see Flooding on PAGE 2

81° / 66°




W.Va. Public Theatre to begin summer season with ‘Cats.’ A&E PAGE 8

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From Thursday, June 16 to Sunday June 19, a group of 20 cyclists peddled over 250 miles to help raise money for young 4-H campers. The event this year marked the eighth for the 250-mile bicycle fund-raiser ride. The cyclists traveled a new challenging route, crossing through eight counties. They started from the southern part of West Virginia and headed north over the course of four days. “There are many great elements to this bike ride. Our WVU Extension 4-H program, which is in every county in West Virginia, has a strong emphasis on health and healthy lifestyles,” said Ann Berry, associate director of West Virginia University Extension Service. The WVU Extension Service sponsors 4-H, which is a statewide youth development initiative involving young people in community service, technology education, entrepreneurship and career experiences. 4-H reaches one in four youths in West Virginia. “The main goal for this ride is to raise money for scholarships for the 4-H campers that come to state camp at Jackson’s Mill,” said James Grangham, head coordinator of the ride.

Each cyclist committed to raising at least $500 in pledges. Some of the money raised goes to other 4-H programs, in addition to the money donated to scholarships. “Those of us not riding can pledge support to West Virginia youth, since all of the funds for the bike ride go toward scholarships to 4-H camps,” Berry said. The ride began at the Mercer County 4-H Camp in Princeton, W.Va. and concluded at WVU Jackson’s Mill State 4-H Camp, where riders were greeted by 4-H campers and supporters. “I have been in 4-H all of my life and a volunteer for about 10 years now,” Grangham said. “This ride allows a lot of the people, including me, to still be involved in 4-H and involved with athletic skills or hobbies while still promoting 4-H.” Many of the people on the ride are in the same situation as Grangham. The dedicated cyclists are parents of 4-H members or have been involved in the 4-H program for years. “This is a nice, visible way we can continue to promote 4-H and continue to be involved in the organization,” Grangham said. The 250-mile bike ride is spread out over 4 days. They

see Cycling on PAGE 2

‘The Final’ debuts memories of 2011 grads

Professor to study flooding in southern W.Va. By Amy Rogers

Cyclists ride 250 miles for 4-H youth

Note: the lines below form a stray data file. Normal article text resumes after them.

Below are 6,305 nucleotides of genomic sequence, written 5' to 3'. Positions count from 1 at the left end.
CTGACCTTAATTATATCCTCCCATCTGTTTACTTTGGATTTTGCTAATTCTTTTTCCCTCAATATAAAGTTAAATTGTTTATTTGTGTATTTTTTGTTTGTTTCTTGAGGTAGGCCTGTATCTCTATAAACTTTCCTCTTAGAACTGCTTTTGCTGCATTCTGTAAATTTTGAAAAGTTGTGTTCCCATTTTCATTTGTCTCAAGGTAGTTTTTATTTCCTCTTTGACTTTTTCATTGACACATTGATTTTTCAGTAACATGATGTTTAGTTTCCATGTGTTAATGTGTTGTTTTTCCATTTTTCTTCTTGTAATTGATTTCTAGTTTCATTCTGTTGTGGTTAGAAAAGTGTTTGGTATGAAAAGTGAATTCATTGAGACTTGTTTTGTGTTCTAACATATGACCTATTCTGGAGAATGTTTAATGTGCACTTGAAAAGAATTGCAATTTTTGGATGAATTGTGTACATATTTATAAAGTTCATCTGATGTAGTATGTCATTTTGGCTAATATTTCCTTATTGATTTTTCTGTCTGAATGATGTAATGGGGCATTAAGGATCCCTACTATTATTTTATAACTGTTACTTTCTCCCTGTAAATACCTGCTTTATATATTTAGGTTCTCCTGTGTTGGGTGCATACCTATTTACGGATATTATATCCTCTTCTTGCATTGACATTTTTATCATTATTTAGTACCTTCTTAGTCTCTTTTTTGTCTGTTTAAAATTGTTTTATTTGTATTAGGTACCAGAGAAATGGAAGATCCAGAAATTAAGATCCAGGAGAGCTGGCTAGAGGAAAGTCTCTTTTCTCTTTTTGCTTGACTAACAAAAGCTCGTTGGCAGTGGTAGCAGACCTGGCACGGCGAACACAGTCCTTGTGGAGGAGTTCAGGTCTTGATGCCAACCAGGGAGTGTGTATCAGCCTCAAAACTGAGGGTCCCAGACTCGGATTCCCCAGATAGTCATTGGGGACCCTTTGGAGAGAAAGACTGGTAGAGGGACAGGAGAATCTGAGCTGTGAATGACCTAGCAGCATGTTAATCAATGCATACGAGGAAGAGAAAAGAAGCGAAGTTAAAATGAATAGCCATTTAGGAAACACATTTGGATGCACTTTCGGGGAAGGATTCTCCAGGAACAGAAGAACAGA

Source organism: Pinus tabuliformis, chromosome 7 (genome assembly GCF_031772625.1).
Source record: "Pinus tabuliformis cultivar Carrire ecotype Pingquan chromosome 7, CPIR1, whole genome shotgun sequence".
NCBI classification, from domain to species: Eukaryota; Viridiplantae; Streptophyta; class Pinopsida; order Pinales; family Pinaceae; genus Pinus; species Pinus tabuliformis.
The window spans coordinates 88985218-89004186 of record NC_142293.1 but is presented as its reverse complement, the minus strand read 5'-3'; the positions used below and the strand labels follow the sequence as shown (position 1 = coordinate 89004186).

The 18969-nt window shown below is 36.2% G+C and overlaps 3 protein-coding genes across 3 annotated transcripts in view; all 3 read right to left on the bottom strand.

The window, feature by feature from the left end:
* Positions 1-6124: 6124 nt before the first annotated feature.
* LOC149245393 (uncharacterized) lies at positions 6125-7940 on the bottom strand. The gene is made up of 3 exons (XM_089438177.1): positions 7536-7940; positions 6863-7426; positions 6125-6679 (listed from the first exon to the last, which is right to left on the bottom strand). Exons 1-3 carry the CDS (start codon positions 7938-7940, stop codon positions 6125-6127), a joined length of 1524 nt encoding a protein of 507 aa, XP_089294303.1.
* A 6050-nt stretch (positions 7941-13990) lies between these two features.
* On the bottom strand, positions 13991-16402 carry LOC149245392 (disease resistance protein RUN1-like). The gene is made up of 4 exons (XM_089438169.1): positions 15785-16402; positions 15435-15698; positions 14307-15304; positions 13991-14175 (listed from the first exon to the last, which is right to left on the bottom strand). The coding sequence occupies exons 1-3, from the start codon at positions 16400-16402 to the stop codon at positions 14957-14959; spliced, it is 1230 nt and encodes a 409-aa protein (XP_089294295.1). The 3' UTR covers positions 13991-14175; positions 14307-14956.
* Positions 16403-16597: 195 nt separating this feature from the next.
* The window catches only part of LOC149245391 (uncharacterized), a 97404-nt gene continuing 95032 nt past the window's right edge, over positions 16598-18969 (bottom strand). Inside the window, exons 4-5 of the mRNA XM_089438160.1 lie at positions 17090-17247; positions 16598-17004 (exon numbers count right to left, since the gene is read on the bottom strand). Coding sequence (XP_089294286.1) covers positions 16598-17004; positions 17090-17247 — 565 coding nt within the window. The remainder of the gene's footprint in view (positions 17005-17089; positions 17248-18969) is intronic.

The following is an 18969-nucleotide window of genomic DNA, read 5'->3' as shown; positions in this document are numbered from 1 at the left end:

By Charles young

aspects of the measure Also, residents, lawyers, energy industry officials and activists all spoke about the proposed limitation of drilling operations. Both the environmental and economic impacts of operations that use fracking were discussed. More information on the voting of the second reading and adoption of both ordinances was not available by press time.

CONTACT US Newsroom 304-293-5092 or Advertising 304-293-4141 or Fax 304-293-6857

ON THE INSIDE Former WVU shortstop Grant Buckner was recently drafted by the Chicago White Sox. SPORTS PAGE 5

A few months ago, as finals came to a close, “The Final” invited the 2011 senior graduating class to participate and share memories, experiences and advice of their time at West Virginia University. “The Final” collected students’ memories through Twitter, Facebook, foursquare and a series of questions relating to the WVU experience. After graduation, the results were compiled and a video was debuted June 14. The video serves as a collage of digital memories brought together by the connectivity of social networking. “This really was an experiment in creating a social media conversation between WVU and new grads,” said project head Oliver Napier. By inviting students to include their own personal memories, the use of social media had a variety and individuality in the ultimate product, he said. Comprised of appreciation for helpful professors, the mostmissed hangout spots and all the little pieces of Morgantown and WVU the graduating class will never forget, “The Final”

video is a snapshot of the WVU experience over the seniors’ last four years. “We developed the questions, but the content and responses were something that had to come from the students, and was something that we couldn’t control,” Napier said. “The whole point of the project was to show that every student has a unique story and should have the opportunity to tell it his or her way. The sum of those experiences came together beautifully in the final piece.” Napier said “The Final” also aimed to examine the creative power of an individual’s story. Students who may have had seemingly nothing in common aside from their graduation year have contributed their thoughts, strengthening others’ and unifying the class of 2011 through both their common ground and unique standpoints. From walking to class, to football games and to not quite wanting to leave yet. “The Final” was meant to show grads just how close four years at WVU can bring

see final on PAGE 2

A BRIGHT FUTURE New West Virginia head football coach Dana Holgorsen is excited for what the future holds in Morgantown. SPORTS PAGE 3


2 | NEWS


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rode for 90 miles the first day, 40 miles the second and third days and the last day finished up with 60 miles. In addition to the distance, the cyclists rode over mountainous terrains, as well as being exposed to the weather over the four days. Despite the obstacles the riders looked forward to the challenges ahead.


Continued from page 1


students through common experience. “As a graduating senior myself, as well as someone who got to see it being put together, I found myself getting emotional

“For many, they like the challenges,” Grangham said. “Some have seen us ride in the past and gotten excited, and they wanted to get involved with the ride in the future. Many from that ride comes back year after year.” This ride also allows the cyclists to help educate the campers waiting at Jackson’s Mill about the importance of health, one of the organization’s four H’s. After the cyclists arrived, they spent time with the